There are, however, ways to overcome this barrier. For example, if your tax-loss sale involves a bank stock and you think the banking sector has investment potential, you could buy a mutual fund or exchange-traded fund that is heavy in financial institutions to keep the same investment characteristics in your portfolio. Alternatively, you could buy shares in another bank. The same applies to mutual funds where there may be different classes of the same fund. Just shift the money to another class.

The January Effect

Another thing to keep in mind is that if you are planning to buy back investments, the earlier you finish your tax-loss selling the better your chances of purchasing them at a lower price once the 30-day waiting period ends, provided the tax-loss selling season is still in full swing. The annual sell-off tends to depress stock prices so if you play it right you can find bargains before the "January Effect" kicks in and share prices start recovering from the tax-loss sales.

The January Effect is a term used to describe a rally in stock prices during January that is generally attributed to the drop in price that typically happens in December as a result of the sell-off investors create to generate tax losses. The January Effect generally affects small cap stocks more than large caps.

To maximize your losses, consider deferring any further sales of securities with gains until January. This can also defer tax where there are no accumulated losses.
Alternatively, you could consider triggering gains in your portfolio that could be offset by unused capital losses you are carrying forward from previous years.

To carry back a loss to a previous year, you must file a Form T1A Request for Loss Carryback with the CRA. The agency will reassess returns you filed for the years you select and refund taxes paid on the earlier capital gains. Before you can carry back a capital loss, however, you must apply it to any capital gains you have, including gains from year-end mutual fund distributions.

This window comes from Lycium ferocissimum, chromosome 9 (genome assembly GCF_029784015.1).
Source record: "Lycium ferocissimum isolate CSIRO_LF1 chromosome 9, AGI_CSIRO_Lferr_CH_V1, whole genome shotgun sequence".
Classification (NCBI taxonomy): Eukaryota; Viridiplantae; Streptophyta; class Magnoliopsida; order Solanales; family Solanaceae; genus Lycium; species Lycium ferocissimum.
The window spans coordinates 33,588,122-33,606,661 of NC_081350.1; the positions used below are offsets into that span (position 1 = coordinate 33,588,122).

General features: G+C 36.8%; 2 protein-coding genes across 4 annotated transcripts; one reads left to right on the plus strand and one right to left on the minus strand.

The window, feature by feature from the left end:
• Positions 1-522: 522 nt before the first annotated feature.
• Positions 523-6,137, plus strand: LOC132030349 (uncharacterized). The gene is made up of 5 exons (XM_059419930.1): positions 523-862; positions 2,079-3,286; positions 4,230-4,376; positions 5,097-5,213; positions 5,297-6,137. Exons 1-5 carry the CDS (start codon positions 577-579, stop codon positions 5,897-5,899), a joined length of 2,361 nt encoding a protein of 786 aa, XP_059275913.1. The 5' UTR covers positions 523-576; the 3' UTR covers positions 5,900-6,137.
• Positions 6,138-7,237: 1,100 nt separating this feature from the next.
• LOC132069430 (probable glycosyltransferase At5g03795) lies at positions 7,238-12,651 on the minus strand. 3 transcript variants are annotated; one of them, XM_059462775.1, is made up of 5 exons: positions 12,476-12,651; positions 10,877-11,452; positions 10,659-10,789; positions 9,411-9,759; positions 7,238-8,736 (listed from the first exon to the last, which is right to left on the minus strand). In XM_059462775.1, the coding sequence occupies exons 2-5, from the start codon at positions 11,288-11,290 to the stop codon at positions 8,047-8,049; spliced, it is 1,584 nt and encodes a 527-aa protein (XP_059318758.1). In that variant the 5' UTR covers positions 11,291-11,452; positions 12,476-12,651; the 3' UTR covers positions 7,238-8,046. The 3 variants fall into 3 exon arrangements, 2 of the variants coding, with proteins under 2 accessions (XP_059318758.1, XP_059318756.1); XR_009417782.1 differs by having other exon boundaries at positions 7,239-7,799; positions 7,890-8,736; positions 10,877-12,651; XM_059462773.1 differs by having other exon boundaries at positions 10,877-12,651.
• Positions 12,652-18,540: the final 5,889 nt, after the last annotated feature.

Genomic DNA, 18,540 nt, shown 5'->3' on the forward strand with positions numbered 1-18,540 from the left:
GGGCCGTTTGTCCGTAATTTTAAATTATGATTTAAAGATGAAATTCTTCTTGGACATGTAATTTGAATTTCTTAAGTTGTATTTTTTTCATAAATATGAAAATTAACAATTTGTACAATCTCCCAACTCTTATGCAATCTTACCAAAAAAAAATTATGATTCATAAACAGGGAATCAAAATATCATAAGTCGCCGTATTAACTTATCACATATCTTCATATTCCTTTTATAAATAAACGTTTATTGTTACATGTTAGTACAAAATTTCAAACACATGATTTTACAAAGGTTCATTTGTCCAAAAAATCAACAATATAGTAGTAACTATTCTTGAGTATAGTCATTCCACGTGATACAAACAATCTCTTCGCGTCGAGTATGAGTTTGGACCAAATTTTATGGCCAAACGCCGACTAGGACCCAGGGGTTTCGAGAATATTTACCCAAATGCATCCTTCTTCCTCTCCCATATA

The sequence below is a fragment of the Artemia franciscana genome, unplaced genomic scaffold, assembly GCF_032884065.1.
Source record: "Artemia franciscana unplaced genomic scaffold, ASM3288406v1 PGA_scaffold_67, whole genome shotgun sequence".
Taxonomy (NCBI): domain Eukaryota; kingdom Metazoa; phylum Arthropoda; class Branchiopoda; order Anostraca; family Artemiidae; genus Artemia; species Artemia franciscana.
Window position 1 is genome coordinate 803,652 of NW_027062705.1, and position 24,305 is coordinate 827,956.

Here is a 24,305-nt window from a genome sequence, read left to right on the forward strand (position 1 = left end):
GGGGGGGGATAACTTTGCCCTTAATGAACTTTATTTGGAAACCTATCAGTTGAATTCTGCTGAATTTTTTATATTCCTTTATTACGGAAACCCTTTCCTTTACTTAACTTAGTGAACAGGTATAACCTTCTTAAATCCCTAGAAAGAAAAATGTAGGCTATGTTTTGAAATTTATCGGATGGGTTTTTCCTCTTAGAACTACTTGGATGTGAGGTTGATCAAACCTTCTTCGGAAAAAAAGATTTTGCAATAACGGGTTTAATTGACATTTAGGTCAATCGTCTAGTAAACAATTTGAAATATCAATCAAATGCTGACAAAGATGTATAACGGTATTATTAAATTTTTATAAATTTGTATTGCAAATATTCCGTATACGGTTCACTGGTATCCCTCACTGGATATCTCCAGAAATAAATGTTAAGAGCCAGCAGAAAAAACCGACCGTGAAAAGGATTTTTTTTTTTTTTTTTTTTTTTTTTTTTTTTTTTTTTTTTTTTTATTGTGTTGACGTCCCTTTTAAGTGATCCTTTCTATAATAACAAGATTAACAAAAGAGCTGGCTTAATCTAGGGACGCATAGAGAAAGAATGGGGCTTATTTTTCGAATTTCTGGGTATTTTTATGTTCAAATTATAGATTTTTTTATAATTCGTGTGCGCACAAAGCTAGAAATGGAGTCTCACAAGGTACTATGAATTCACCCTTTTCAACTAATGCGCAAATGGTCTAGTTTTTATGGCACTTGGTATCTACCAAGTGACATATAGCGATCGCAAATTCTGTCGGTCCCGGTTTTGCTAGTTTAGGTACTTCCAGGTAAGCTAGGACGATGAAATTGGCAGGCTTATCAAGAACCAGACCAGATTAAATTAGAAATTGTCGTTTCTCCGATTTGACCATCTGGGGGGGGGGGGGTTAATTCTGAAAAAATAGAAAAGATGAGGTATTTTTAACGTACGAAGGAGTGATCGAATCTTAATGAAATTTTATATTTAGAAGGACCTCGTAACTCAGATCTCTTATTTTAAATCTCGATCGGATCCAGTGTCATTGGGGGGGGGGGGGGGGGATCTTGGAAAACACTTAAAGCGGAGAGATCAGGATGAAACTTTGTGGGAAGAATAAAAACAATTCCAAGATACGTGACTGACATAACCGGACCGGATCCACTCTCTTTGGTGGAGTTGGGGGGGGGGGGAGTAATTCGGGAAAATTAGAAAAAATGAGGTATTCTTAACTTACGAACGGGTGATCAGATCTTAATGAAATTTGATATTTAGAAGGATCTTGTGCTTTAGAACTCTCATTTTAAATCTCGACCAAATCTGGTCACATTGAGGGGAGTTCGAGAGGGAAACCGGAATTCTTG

The more capital gains tax you paid in the past three years, the more you might consider the tax advantages of tax-loss selling. But always seek professional advice and keep in mind that capital losses generally can only be used to trim or eliminate capital gains. They cannot be used to reduce other income except in the year of a taxpayer's death.

Penalties for Using TFSAs As Trading Accounts

Investors who use Tax-Free Savings Accounts (TFSAs) to trade investments face a 100 per cent penalty tax on income from:

  1. Deliberate over-contributions. This is aimed at thwarting investors who have tried to generate short-term gains in their TFSAs that far outweighed the current penalty of one per cent a month.
  2. Ineligible investments such as shares of a corporation of which the TFSA holder owns 10 per cent or more, or investments in entities that are not dealt with at arm's length. Land and general partnership units, even if held at arm's length, are also ineligible.
  3. Money from swap transactions in which shares or other property are transferred to a TFSA from a registered or non-registered retirement account in exchange for cash or other property. This is aimed at preventing investors from shifting assets to the tax-deferred savings account at prices below current market values.